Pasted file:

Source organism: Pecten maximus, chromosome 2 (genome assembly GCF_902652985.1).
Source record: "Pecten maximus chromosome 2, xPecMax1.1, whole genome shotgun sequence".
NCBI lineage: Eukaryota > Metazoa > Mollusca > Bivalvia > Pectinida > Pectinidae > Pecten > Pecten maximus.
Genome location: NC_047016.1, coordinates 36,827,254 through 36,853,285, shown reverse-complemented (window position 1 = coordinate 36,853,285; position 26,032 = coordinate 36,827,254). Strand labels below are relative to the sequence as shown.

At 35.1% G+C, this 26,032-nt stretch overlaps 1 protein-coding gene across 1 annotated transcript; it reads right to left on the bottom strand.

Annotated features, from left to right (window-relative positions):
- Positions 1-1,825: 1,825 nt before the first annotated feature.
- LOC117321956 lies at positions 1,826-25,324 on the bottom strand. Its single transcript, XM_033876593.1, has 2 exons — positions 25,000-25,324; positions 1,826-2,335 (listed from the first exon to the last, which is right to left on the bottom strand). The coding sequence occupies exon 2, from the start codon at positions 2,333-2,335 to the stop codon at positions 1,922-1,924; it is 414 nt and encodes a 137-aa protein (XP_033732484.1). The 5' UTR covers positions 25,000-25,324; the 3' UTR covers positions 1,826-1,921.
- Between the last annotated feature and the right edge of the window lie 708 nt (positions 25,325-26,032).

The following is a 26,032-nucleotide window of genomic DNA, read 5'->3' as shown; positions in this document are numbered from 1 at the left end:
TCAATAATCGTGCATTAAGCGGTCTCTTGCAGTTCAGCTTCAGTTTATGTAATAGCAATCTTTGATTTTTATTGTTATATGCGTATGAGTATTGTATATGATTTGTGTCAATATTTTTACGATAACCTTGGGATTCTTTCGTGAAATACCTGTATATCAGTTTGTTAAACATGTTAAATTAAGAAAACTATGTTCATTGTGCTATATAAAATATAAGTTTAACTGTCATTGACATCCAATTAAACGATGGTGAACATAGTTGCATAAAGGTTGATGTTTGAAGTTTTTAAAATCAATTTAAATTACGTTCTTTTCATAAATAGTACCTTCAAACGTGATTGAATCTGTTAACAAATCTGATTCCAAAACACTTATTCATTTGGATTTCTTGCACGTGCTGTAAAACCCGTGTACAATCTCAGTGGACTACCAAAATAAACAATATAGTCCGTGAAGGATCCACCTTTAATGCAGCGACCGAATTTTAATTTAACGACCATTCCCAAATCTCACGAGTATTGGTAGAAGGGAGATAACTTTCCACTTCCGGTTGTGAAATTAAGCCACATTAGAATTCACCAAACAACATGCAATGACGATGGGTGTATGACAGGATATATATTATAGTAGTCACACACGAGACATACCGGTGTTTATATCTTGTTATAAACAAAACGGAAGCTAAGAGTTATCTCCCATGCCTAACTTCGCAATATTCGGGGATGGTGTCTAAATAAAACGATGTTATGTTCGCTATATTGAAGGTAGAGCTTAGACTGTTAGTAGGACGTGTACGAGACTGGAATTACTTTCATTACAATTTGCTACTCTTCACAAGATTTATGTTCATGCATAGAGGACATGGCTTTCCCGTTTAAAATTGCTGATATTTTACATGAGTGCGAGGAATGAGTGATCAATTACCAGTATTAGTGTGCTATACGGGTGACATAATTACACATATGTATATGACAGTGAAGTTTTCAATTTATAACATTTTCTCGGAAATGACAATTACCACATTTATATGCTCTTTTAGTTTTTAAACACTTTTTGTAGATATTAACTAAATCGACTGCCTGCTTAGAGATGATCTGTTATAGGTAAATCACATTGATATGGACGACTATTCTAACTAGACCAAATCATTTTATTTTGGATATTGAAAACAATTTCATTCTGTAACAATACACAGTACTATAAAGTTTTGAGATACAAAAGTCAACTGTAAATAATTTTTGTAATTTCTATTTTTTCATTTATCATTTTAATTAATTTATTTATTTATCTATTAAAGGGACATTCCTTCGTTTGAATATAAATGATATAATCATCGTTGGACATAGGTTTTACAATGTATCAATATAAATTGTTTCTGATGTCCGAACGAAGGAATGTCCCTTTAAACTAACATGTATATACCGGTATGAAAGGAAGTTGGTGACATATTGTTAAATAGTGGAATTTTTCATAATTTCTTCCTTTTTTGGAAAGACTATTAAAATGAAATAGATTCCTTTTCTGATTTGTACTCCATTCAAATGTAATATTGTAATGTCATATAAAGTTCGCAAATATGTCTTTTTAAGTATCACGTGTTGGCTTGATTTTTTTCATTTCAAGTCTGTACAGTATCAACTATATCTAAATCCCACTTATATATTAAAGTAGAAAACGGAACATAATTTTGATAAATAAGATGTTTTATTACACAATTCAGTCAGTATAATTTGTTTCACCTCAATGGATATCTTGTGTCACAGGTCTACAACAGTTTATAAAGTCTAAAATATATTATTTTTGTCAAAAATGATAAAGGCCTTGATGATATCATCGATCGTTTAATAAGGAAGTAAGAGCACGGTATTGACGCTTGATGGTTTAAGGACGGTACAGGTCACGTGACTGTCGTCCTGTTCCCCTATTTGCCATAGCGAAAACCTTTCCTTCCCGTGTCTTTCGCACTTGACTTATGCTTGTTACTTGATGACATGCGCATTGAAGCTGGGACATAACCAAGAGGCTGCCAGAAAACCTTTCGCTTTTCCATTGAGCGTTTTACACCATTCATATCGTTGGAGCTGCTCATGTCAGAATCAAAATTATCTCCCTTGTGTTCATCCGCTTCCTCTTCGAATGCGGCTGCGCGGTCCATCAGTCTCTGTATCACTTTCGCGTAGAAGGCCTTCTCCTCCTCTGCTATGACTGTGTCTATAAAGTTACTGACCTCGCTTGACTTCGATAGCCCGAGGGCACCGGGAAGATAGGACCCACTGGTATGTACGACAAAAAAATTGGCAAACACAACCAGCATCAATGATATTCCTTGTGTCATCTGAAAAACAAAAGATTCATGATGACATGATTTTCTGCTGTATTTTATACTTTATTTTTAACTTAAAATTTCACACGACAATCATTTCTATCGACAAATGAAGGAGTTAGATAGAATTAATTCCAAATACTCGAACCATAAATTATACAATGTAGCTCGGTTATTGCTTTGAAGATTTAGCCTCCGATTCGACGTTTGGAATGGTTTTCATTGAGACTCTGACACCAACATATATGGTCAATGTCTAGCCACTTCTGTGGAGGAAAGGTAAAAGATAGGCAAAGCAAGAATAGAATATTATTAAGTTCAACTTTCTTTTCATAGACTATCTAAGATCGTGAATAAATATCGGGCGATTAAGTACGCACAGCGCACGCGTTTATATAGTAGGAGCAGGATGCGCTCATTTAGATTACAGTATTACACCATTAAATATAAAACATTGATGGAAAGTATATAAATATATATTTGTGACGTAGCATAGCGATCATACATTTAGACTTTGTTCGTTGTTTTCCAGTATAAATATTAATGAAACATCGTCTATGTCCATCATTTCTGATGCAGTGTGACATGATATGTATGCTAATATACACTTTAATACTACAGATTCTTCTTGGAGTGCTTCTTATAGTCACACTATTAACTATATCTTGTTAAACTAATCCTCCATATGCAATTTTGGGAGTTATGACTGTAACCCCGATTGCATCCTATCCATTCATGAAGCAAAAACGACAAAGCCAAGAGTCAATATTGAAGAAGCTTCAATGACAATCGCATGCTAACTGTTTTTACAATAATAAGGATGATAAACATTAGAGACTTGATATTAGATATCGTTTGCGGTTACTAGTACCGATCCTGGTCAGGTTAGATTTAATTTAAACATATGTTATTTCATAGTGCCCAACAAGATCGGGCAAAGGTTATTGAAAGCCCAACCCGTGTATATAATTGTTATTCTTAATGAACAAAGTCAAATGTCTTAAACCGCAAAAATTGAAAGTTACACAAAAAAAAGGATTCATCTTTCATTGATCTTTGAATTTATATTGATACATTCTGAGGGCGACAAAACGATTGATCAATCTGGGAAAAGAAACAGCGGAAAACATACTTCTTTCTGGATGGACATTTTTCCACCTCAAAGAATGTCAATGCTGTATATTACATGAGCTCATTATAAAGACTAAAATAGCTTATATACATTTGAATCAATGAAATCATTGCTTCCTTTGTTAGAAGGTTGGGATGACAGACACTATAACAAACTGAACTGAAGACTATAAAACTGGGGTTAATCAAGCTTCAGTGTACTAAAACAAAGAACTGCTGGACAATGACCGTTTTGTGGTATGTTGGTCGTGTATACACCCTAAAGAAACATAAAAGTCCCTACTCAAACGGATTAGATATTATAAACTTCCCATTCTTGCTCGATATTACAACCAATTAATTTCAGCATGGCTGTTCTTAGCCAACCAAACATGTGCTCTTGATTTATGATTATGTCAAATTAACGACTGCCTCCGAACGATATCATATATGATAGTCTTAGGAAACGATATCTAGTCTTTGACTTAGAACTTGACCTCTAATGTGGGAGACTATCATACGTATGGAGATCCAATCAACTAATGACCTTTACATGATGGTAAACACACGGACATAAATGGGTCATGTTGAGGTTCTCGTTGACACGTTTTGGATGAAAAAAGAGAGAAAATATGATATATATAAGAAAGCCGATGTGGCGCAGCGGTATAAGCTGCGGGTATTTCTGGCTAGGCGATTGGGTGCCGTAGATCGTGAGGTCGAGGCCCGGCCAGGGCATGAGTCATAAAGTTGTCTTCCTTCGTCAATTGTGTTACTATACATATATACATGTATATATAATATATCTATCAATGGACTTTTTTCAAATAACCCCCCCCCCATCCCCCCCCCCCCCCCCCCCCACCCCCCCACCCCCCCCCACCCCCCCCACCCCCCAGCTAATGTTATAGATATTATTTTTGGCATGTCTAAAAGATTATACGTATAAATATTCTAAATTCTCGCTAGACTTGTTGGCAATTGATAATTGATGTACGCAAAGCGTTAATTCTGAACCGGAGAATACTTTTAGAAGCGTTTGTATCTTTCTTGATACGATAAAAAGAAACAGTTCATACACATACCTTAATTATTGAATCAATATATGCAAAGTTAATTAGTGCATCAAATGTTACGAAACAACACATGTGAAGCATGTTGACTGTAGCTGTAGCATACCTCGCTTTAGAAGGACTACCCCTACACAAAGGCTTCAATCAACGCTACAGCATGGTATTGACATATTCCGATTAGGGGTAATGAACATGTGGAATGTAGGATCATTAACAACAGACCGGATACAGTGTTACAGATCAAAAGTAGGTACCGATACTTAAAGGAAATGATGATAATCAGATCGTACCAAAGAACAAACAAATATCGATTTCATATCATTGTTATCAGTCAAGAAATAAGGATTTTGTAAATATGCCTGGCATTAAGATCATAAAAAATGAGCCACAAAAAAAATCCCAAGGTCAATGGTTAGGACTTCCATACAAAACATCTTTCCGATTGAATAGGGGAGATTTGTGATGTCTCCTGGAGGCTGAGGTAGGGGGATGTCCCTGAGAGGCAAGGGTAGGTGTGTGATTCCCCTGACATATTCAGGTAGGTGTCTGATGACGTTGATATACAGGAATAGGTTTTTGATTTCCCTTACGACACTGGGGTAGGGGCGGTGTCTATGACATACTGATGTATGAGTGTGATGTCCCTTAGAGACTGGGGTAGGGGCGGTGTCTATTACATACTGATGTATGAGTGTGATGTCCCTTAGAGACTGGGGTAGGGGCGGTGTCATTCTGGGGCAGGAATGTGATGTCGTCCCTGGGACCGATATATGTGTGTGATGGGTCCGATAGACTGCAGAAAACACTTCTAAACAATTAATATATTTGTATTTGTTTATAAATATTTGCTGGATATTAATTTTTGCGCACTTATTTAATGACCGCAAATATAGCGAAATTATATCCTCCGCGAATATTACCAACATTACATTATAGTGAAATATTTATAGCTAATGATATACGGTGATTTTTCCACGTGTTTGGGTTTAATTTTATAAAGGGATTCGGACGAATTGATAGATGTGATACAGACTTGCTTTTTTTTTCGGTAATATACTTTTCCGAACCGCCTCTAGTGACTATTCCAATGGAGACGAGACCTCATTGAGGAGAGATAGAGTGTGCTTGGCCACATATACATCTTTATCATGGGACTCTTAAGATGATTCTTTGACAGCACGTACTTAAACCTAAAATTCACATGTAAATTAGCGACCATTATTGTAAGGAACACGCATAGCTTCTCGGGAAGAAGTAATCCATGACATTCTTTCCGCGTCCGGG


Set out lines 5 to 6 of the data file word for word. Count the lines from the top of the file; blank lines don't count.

At 35.1% G+C, this 26,032-nt stretch overlaps 1 protein-coding gene across 1 annotated transcript; it reads right to left on the bottom strand.

Annotated features, from left to right (window-relative positions):